• Accelerating agriculture impact on nutrition through increased dietary diversity and related improvements in nutrient adequacy and quality of diets. 
  • Promoting maternal and young child nutrition through advocacy of essential nutrition interventions. These and include AUDA-NEPAD’s support to Scaling up Nutrition action on the continent and, including expanding work on the Cost of Hunger and Cost of Interventions to all African countries.
  • Supporting better school feeding programmes promoted as a social protection mechanism through programmes that support the production and market creation for smallholder farmers.
  • Developing nutrition and food systems professional capacity for planning, implementation, monitoring and evaluation of nutrition action on the African continent promoted.
  • Generating and sharing strategic knowledge including management lessons on best practices to support nutrition progress in Africa.


The importance of research on the African food heritage

Interview with H.E. Josefa Leonel Correia Sacko Commissioner for Rural Economy and Agriculture African Union Commission. She answers following questions:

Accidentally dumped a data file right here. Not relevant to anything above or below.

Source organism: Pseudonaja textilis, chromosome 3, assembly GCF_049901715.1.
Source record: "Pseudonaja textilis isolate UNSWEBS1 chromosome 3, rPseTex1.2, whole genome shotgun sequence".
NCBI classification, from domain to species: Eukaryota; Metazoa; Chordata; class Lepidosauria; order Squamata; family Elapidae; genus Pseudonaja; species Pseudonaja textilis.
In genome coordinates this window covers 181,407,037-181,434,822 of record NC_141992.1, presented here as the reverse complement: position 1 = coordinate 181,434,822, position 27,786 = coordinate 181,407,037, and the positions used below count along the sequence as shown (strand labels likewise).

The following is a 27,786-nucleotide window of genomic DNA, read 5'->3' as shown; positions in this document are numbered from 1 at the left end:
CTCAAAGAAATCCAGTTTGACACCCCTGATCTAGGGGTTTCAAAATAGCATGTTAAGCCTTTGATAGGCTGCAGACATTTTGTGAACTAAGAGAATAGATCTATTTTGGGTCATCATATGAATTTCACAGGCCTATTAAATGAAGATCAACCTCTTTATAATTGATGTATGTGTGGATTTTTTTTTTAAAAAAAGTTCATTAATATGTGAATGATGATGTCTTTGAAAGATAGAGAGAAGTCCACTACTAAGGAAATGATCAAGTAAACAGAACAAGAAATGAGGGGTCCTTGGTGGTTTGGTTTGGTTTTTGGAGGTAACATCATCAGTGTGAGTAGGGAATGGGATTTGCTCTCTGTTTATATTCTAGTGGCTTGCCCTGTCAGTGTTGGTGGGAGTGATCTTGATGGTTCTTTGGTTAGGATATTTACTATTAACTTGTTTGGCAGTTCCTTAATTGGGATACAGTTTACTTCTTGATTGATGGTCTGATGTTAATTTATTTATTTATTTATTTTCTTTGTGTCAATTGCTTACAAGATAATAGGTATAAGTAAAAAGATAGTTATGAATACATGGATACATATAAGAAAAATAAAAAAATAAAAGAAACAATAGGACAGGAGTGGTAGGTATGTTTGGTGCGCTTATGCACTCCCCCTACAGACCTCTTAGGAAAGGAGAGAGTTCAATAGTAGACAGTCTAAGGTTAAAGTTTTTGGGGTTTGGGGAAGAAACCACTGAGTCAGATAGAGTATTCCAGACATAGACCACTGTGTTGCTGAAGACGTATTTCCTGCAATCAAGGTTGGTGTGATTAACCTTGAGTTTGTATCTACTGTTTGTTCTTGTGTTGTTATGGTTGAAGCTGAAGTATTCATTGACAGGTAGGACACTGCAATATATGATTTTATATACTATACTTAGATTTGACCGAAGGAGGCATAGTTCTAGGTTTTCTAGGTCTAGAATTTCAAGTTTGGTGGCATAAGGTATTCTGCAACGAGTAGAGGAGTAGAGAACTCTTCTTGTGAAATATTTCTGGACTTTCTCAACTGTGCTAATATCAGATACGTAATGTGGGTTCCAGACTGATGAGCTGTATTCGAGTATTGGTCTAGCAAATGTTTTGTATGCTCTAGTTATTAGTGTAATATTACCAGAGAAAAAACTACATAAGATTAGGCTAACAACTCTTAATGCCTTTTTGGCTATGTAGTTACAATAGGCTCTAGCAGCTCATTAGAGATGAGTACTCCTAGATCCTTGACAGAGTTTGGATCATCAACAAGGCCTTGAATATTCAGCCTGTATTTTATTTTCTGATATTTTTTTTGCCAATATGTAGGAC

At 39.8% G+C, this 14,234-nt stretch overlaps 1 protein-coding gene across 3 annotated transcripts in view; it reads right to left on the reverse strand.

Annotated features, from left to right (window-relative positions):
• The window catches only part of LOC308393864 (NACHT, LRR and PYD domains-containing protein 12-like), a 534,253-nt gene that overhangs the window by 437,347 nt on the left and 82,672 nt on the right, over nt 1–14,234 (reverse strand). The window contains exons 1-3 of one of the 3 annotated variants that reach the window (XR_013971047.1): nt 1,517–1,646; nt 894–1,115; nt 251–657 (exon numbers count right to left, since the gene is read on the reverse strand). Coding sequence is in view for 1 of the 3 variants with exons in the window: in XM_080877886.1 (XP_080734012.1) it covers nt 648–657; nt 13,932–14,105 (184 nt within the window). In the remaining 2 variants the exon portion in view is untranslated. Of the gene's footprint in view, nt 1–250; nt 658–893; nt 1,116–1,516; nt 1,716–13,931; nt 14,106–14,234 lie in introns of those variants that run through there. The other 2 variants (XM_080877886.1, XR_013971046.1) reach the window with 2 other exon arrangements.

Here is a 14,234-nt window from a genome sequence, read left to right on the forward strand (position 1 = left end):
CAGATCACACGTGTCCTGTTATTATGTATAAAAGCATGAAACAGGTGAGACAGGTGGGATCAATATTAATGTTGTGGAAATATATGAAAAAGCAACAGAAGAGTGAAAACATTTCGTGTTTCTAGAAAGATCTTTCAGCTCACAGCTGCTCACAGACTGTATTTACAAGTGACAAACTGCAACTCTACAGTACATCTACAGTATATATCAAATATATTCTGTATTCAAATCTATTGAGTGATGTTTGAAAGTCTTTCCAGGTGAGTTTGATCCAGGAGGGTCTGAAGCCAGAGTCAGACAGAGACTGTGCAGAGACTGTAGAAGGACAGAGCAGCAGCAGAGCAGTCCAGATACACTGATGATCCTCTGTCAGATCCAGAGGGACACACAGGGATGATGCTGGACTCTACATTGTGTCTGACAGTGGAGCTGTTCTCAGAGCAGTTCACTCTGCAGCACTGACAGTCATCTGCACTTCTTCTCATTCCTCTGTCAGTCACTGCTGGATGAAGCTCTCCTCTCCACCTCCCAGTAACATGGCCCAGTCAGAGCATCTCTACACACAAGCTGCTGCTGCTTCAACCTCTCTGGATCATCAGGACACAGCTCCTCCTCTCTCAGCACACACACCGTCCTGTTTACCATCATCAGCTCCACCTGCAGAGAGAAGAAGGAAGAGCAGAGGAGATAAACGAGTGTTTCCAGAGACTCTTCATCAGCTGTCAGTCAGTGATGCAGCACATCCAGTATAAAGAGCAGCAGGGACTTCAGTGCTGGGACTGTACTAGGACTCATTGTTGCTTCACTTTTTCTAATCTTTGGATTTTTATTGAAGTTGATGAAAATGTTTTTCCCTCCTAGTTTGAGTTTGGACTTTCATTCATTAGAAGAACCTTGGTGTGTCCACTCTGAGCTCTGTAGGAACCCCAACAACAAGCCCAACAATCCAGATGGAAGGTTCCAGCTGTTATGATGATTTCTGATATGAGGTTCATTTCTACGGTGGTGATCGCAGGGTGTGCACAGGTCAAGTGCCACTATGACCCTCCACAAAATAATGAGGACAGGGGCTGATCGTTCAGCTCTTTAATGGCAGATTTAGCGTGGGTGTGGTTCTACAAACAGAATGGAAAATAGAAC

• How important is research to preserve the African food heritage? “Research is important to have more evidence but the Forum for Agricultural Research in Africa (FARA) is facing major financial constraints”
  • Can traditional food improve the diets?
  • How can research help to rediscover the value of African traditional food? – How can the African Union Research Grants promote the collaboration between North Africa and the rest of Africa?
  • Dr. Habiba WASSEF: “The African food heritage should be the first pillar in fighting malnutrition” (Resolution of the Third Africa Science, Technology and Innovation Forum, Cairo 10-12/02/2018
  • Is it possible to promote the consumption of lentils and beans in Africa?

Overview of the recommendations made by the North Africa consultation meeting

Extract of the speech of Hon. Ezzedin Abu Steit, Minister of Agriculture and Land Reclamation, giving an overview of the recommendations made by the North Africa consultation meeting of 28th of October, organized by LEAP4FNSSA with the support of ARC/ Agricultural Research Center of the Ministry of Agriculture and Land Reclamation.

South-South collaboration North Africa-SSA

Interview with Hon. Ezzedin Abu Steit, Minister of Agriculture and Land Reclamation, Egypt South-South collaboration North Africa-SSA

  • How can African countries benefit from the annual Food Manufacturing Exhibitions in Cairo? • What is the expertise of the Egyptian Desert Research Center?
  • How important is the upscaling of raised-bed technologies to produce faba beans and wheat in Egypt?
  • How important is the collaboration among the CGIAR centers at the level of your country?

Forthcoming interviews:

  • Selmi with Salmi AIDA, Research Engineer Tunis
  • Dr. Mahmoud Elies Hamza, President Institution of Agricultural Research and Higher Education (IRESA)